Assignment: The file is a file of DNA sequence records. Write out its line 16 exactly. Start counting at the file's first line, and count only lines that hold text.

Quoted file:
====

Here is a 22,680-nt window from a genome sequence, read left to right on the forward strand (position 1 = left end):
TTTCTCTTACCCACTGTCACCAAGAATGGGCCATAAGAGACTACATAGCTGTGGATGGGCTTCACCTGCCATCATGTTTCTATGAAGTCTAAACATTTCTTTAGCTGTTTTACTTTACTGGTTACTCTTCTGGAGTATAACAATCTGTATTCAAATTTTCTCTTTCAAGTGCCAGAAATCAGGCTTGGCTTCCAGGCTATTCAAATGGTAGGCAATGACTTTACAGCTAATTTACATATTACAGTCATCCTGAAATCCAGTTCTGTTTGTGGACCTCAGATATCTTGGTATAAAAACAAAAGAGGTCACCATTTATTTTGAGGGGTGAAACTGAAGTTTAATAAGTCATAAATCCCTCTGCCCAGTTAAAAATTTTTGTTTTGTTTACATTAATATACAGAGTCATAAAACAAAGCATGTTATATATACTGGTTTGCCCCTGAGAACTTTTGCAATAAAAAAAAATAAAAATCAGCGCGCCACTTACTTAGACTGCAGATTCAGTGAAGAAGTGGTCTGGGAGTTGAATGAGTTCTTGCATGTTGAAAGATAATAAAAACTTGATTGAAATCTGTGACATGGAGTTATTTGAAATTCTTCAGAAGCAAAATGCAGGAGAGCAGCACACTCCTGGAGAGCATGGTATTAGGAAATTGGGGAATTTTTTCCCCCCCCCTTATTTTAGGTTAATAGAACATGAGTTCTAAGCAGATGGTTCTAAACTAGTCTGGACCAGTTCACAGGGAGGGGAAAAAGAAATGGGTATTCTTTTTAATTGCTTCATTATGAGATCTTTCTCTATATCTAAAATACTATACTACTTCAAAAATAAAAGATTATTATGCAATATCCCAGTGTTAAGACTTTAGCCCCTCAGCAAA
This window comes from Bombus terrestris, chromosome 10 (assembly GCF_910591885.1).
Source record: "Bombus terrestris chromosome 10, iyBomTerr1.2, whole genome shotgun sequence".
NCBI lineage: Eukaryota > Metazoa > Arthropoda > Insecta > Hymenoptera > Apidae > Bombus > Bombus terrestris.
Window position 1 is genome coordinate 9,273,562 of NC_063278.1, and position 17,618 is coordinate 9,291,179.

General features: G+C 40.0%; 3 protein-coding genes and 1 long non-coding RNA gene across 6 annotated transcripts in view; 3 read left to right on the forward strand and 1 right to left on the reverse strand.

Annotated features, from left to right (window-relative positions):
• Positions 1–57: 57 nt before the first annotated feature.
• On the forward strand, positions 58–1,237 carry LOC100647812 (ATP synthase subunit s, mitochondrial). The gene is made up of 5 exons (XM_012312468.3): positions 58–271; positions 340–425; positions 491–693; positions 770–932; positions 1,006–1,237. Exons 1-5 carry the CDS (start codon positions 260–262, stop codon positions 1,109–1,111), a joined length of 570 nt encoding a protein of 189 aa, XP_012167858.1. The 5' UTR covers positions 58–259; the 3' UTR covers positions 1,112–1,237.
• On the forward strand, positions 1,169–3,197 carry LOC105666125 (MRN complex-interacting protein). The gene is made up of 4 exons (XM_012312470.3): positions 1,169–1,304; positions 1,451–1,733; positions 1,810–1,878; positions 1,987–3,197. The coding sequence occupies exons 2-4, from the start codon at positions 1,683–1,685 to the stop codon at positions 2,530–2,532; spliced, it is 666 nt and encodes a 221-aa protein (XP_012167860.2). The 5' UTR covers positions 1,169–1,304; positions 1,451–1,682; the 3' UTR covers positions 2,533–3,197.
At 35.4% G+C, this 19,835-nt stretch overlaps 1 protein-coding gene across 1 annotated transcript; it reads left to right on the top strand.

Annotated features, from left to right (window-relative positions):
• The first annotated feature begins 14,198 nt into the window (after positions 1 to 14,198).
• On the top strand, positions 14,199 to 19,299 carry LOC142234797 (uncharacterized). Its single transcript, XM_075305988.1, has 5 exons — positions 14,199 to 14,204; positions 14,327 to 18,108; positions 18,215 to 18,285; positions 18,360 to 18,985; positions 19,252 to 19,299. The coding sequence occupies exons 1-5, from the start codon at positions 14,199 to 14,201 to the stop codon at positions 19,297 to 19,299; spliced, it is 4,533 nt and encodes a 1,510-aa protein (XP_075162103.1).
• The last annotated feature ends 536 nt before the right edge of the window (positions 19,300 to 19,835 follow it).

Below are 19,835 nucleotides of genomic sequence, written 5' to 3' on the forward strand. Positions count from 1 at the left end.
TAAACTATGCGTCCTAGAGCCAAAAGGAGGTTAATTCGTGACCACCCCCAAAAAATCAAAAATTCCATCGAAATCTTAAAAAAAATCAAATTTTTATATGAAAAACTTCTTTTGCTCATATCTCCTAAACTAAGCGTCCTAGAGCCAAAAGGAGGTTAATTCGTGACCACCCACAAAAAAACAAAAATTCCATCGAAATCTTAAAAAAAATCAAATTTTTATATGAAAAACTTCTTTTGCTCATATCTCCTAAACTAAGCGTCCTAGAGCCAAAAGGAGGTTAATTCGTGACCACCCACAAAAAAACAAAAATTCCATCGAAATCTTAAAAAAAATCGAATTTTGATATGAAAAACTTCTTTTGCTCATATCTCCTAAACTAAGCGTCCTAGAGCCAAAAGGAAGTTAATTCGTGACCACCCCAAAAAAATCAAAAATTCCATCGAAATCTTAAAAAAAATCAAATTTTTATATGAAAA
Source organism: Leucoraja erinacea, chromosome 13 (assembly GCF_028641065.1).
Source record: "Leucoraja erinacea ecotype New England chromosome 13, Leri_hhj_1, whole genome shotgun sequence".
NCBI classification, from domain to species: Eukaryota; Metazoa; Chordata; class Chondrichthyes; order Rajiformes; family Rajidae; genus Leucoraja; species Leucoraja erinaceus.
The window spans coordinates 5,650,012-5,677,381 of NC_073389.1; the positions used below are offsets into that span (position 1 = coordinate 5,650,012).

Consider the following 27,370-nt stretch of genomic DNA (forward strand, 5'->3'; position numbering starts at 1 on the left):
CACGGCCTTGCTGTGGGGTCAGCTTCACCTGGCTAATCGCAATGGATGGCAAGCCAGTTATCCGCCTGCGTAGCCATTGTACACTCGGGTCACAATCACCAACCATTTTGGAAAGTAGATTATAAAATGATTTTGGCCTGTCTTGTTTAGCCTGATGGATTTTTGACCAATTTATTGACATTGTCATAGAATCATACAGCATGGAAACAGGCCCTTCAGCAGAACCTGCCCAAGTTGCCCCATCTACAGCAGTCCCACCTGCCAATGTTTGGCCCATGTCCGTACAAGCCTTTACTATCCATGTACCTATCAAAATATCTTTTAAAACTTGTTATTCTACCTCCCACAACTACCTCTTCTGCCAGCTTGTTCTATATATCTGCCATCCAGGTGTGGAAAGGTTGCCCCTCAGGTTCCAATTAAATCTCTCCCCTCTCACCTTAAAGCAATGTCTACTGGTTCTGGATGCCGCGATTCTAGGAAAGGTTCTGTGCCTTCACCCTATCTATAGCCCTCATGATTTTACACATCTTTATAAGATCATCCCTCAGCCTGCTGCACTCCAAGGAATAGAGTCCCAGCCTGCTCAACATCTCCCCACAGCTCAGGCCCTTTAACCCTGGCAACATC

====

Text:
• The last annotated feature ends 536 nt before the right edge of the window (positions 19,300 to 19,835 follow it).